If GW’s demographic profile matched the actual distribution of high-achieving students – that is, if there were one bottom-quartile student for every two top-quartile students — GW’s revenue would plummet by about 20 percent. The school would have to raise its tuition for students that are paying full price. But there would be far fewer of them. To take in the same amount of money as they currently do, GW would have to raise its price by approximately $30,000 per full-pay student, for a sticker price of about $90,000 a year. The actual increase would likely need to be more, given that families making $120,000 per year are classified as high income but cannot afford a college cost that would consume three-fourths of their annual income.
Yeah, no kidding.
Basically, then, the only schools that can afford to take in a lot of poor students and supply them with financial aid are the handful with huge endowments. But, while most of our most prestigious schools are private, there are many top tier public institutions as well. Surely, given that they operate in the public interest, they can absorb the most promising poor students and set them on the path to breaking the cycle of poverty? Well, not so much.
In fact, the problem is even worse at public universities.
In addition to competing with private schools, public universities are dealing with cutbacks in public funding as state governments turn to austerity to restore their balance sheets. State funding for colleges and universities dropped substantially after the 2001 and 2008 recessions. States are now spending 28 percent less per college student than they were in 2008, according to the Center on Budget and Policy Priorities, and the College Board reports that average state appropriations for higher education per $1,000 in personal income have declined from $9.74 in 1990 to $5.63 today. These budget cuts have forced states to raise their tuitions in turn. Over just the last 10-year period, combined tuition, fees, and room and board at public 4-year universities have increased 45 percent in inflation-adjusted dollars.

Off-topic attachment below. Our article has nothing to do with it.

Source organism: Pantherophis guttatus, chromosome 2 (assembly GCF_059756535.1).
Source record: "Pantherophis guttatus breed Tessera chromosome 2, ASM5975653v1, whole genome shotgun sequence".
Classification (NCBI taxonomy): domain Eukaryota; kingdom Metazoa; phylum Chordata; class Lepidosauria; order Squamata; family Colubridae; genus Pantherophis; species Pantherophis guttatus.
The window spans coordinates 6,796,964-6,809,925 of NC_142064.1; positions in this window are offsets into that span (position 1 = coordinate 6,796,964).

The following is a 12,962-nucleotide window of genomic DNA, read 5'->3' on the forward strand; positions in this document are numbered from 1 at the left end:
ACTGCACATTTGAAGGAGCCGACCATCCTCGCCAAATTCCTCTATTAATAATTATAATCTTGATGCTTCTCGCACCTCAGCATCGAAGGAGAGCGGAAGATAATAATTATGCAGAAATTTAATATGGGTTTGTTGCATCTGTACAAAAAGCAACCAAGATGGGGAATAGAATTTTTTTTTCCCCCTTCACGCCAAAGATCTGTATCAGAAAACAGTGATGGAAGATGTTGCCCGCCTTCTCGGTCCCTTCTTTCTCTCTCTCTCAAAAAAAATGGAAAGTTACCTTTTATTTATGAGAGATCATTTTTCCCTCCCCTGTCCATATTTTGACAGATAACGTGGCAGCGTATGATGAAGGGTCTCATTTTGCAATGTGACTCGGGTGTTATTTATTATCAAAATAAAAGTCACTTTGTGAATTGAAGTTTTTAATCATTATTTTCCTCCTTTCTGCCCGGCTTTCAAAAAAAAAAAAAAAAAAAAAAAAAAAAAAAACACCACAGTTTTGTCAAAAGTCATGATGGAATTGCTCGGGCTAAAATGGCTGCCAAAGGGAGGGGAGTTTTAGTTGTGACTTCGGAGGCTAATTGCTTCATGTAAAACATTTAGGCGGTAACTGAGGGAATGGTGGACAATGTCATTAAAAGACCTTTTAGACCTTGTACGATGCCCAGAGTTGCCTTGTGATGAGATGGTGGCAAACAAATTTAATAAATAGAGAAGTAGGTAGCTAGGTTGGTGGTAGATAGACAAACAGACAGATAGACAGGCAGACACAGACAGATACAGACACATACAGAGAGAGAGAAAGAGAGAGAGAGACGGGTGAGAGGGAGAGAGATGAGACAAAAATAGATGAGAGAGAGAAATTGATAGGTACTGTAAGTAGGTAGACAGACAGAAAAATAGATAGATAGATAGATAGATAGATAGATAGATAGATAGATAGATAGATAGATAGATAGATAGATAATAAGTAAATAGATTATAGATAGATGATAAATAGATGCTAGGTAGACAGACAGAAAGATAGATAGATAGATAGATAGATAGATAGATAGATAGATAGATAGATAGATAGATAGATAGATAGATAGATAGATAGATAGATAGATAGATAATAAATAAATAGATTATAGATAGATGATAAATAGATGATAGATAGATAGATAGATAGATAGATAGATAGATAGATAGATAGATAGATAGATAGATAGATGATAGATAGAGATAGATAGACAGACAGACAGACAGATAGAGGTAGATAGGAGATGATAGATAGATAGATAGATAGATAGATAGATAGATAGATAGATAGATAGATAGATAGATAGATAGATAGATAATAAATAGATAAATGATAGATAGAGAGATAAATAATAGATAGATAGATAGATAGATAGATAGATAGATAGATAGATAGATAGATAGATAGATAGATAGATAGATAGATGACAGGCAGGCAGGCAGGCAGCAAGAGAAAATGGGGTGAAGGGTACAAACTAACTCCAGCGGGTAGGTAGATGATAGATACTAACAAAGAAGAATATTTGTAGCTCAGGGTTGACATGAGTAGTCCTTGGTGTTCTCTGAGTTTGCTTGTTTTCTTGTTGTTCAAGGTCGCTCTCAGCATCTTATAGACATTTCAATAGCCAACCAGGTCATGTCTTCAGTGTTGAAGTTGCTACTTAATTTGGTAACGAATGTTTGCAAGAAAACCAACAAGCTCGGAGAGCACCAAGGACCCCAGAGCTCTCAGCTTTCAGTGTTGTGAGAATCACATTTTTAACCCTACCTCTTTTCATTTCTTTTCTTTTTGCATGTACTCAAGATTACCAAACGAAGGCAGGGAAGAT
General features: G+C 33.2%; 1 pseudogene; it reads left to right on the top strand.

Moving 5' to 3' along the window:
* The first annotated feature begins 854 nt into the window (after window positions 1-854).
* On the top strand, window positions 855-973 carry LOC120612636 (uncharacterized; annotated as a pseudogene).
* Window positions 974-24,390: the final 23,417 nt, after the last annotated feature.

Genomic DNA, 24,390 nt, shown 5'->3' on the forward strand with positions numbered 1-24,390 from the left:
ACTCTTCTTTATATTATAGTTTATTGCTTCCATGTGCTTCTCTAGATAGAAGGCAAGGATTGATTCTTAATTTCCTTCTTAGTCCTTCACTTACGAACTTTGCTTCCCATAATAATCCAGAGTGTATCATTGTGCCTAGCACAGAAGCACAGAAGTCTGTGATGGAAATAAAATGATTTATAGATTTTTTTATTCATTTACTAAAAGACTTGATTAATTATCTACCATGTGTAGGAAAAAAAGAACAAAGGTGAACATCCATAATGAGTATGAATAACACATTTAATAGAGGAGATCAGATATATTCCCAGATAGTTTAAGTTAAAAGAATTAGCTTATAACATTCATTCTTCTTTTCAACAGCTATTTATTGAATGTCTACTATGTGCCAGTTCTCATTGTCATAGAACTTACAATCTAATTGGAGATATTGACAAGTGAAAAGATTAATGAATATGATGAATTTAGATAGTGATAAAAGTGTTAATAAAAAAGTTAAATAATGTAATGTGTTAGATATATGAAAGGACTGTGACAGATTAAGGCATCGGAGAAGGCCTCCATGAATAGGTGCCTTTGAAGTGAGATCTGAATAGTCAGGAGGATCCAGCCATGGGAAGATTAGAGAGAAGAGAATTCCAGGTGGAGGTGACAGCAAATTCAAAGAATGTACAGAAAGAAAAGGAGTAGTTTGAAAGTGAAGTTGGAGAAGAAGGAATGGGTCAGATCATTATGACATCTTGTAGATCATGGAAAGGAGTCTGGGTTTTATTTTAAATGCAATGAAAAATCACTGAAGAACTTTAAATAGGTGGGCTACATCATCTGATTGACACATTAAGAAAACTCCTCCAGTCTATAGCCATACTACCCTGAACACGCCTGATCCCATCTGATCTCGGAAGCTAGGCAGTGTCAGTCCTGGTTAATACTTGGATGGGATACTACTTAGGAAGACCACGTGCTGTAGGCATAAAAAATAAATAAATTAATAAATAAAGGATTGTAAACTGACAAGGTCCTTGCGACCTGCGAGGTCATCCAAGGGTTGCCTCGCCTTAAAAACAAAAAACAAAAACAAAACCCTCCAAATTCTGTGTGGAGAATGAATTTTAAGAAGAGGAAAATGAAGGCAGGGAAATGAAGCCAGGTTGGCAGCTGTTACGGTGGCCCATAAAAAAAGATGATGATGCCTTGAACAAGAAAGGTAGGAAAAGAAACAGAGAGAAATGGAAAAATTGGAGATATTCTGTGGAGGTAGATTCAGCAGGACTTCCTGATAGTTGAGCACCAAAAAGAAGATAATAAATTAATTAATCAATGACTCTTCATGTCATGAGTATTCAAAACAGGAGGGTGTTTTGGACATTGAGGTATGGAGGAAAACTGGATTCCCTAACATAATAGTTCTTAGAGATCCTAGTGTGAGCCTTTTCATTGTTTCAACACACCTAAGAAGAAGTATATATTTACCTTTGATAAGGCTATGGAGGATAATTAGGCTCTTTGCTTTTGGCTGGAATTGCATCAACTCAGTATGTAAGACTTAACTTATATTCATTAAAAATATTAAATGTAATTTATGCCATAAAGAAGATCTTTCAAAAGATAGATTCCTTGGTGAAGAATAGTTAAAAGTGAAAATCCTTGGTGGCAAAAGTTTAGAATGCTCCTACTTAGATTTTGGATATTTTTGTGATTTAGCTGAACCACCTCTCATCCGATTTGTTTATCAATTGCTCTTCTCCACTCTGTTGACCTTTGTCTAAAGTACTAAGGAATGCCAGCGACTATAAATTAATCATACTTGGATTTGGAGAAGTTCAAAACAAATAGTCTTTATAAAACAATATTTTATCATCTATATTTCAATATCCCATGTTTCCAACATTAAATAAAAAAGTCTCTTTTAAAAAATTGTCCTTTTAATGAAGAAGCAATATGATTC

Flagship public universities illustrate this trend. Every flagship state university has seen its tuition increase faster than inflation over the last five years. The biggest price increases are enormous. The University of Arizona raised its tuition 81 percent above inflation, and five other schools saw tuition increases of more than 50 percent in real terms. As one CFO of a public university explained to Andrew Delbanco, the author of College: What it Was, Is, and Should Be, the issue at public schools is “not so much the cost of college, but the shift of the financial burden from the state to the student.”
In short, we really don’t have public universities in the sense that we had even when I was going to school in the late 1980s any more. The University of Virginia, the flagship public institution of the state in which I live, charges $11,794 in tuition and fees for in-state undergraduate students for the 2011-12 academic year (why they haven’t updated their website since then, I don’t know). That’s a bargain compared to GW. Then again, when you add in books and supplies, room, board, and “personal expenses,” the cost more than doubles to $23,984. Costs are similar at William & Mary, the state’s outstanding public liberal arts college, and a smidgen cheaper at Virginia Tech, the state’s outstanding engineering school.
Even at these high prices, they’re a bargain compared to the Ivies and other elite private schools. For out-of-state students, UVA’s tuition is $36,788 and the full cost is $48,988. So, a huge subsidy by the taxpayer. Still, the prices are not exactly within the reach of non-affluent parents without substantial financial aid or crippling loans.
And, again, this is a relatively recent trend. When I transferred to Jacksonville State in 1986, full-time in-state undergraduate tuition was $400 per semester for all the credits you could handle. Inflation alone would have merely doubled the prices; $400 in 1986 is $848.65 in 2013 dollars. That’s part-time job money. Now, it’s $283 per credit hour. I took very heavy loads, but let’s say you’re only taking the traditional 16 hours. That’s $4528 a semester and $9056 a year just for tuition for the two main semesters. At a very non-elite institution.
Indeed, the only leveling that the public institutions are doing these days is that it costs pretty much the same thing to attend the very best state schools as it does the no-prestige regional teaching colleges.